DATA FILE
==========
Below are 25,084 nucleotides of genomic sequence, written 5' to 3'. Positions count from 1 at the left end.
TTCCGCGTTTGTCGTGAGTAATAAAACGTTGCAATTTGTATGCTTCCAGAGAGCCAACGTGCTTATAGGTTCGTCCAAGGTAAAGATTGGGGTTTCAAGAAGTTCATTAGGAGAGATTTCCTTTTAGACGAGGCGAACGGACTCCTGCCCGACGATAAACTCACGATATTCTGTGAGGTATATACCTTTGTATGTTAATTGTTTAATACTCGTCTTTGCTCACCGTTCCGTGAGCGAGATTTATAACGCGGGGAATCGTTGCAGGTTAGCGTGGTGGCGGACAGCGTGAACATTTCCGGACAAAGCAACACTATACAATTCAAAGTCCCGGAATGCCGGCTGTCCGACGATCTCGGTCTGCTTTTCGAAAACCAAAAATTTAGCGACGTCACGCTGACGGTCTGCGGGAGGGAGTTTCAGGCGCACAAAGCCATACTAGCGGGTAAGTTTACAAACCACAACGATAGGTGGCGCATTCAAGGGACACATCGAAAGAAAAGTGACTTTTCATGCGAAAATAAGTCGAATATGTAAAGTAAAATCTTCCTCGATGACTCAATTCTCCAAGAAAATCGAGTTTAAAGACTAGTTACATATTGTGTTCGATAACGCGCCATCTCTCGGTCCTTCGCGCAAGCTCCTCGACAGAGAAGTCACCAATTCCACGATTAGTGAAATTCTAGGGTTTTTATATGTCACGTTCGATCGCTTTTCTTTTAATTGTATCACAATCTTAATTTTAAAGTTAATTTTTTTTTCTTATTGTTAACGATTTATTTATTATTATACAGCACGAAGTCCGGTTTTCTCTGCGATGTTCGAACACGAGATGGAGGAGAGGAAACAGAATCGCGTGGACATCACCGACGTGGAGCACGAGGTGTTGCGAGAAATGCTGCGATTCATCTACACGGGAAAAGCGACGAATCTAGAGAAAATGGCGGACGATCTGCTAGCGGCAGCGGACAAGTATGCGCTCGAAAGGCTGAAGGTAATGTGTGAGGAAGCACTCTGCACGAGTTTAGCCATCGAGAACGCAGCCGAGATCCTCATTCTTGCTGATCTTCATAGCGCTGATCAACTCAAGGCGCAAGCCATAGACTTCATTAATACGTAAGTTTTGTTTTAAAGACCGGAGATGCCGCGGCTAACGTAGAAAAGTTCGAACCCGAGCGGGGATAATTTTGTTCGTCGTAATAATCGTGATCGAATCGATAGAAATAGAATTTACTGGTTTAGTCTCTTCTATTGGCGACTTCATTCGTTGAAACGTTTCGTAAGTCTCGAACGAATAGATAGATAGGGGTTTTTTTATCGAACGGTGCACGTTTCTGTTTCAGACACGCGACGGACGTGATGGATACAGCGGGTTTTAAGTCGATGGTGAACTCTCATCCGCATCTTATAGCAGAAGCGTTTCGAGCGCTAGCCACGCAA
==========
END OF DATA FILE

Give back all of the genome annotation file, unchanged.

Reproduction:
Below are 25,084 nucleotides of genomic sequence, written 5' to 3'. Positions count from 1 at the left end.
TTCCGCGTTTGTCGTGAGTAATAAAACGTTGCAATTTGTATGCTTCCAGAGAGCCAACGTGCTTATAGGTTCGTCCAAGGTAAAGATTGGGGTTTCAAGAAGTTCATTAGGAGAGATTTCCTTTTAGACGAGGCGAACGGACTCCTGCCCGACGATAAACTCACGATATTCTGTGAGGTATATACCTTTGTATGTTAATTGTTTAATACTCGTCTTTGCTCACCGTTCCGTGAGCGAGATTTATAACGCGGGGAATCGTTGCAGGTTAGCGTGGTGGCGGACAGCGTGAACATTTCCGGACAAAGCAACACTATACAATTCAAAGTCCCGGAATGCCGGCTGTCCGACGATCTCGGTCTGCTTTTCGAAAACCAAAAATTTAGCGACGTCACGCTGACGGTCTGCGGGAGGGAGTTTCAGGCGCACAAAGCCATACTAGCGGGTAAGTTTACAAACCACAACGATAGGTGGCGCATTCAAGGGACACATCGAAAGAAAAGTGACTTTTCATGCGAAAATAAGTCGAATATGTAAAGTAAAATCTTCCTCGATGACTCAATTCTCCAAGAAAATCGAGTTTAAAGACTAGTTACATATTGTGTTCGATAACGCGCCATCTCTCGGTCCTTCGCGCAAGCTCCTCGACAGAGAAGTCACCAATTCCACGATTAGTGAAATTCTAGGGTTTTTATATGTCACGTTCGATCGCTTTTCTTTTAATTGTATCACAATCTTAATTTTAAAGTTAATTTTTTTTTCTTATTGTTAACGATTTATTTATTATTATACAGCACGAAGTCCGGTTTTCTCTGCGATGTTCGAACACGAGATGGAGGAGAGGAAACAGAATCGCGTGGACATCACCGACGTGGAGCACGAGGTGTTGCGAGAAATGCTGCGATTCATCTACACGGGAAAAGCGACGAATCTAGAGAAAATGGCGGACGATCTGCTAGCGGCAGCGGACAAGTATGCGCTCGAAAGGCTGAAGGTAATGTGTGAGGAAGCACTCTGCACGAGTTTAGCCATCGAGAACGCAGCCGAGATCCTCATTCTTGCTGATCTTCATAGCGCTGATCAACTCAAGGCGCAAGCCATAGACTTCATTAATACGTAAGTTTTGTTTTAAAGACCGGAGATGCCGCGGCTAACGTAGAAAAGTTCGAACCCGAGCGGGGATAATTTTGTTCGTCGTAATAATCGTGATCGAATCGATAGAAATAGAATTTACTGGTTTAGTCTCTTCTATTGGCGACTTCATTCGTTGAAACGTTTCGTAAGTCTCGAACGAATAGATAGATAGGGGTTTTTTTATCGAACGGTGCACGTTTCTGTTTCAGACACGCGACGGACGTGATGGATACAGCGGGTTTTAAGTCGATGGTGAACTCTCATCCGCATCTTATAGCAGAAGCGTTTCGAGCGCTAGCCACGCAA